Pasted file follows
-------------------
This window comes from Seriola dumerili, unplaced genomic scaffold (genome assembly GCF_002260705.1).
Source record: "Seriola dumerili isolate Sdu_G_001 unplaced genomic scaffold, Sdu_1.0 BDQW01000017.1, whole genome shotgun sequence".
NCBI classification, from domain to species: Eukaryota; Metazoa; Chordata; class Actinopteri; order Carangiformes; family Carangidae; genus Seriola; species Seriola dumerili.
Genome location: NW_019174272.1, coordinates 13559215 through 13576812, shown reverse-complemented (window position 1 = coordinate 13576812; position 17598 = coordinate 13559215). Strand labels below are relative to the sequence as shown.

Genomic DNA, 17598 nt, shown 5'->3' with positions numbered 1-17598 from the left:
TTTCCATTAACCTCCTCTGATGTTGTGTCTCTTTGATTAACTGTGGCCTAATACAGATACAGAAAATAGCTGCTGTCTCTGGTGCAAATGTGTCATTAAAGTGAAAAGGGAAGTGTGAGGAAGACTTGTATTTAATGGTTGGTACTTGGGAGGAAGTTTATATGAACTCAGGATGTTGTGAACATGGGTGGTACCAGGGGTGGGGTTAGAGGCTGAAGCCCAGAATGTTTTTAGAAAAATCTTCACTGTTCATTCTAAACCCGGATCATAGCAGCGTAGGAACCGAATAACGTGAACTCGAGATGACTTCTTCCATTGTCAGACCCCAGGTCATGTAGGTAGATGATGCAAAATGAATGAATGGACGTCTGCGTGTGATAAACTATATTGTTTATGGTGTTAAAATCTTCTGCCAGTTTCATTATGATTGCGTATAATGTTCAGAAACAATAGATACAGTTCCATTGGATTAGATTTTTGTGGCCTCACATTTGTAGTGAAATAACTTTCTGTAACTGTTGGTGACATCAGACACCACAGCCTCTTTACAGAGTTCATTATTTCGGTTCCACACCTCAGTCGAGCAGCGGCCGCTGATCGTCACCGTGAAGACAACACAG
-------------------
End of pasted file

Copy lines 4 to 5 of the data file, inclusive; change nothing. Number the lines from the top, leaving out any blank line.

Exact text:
Genome location: NW_019174272.1, coordinates 13559215 through 13576812, shown reverse-complemented (window position 1 = coordinate 13576812; position 17598 = coordinate 13559215). Strand labels below are relative to the sequence as shown.

Genomic DNA, 17598 nt, shown 5'->3' with positions numbered 1-17598 from the left: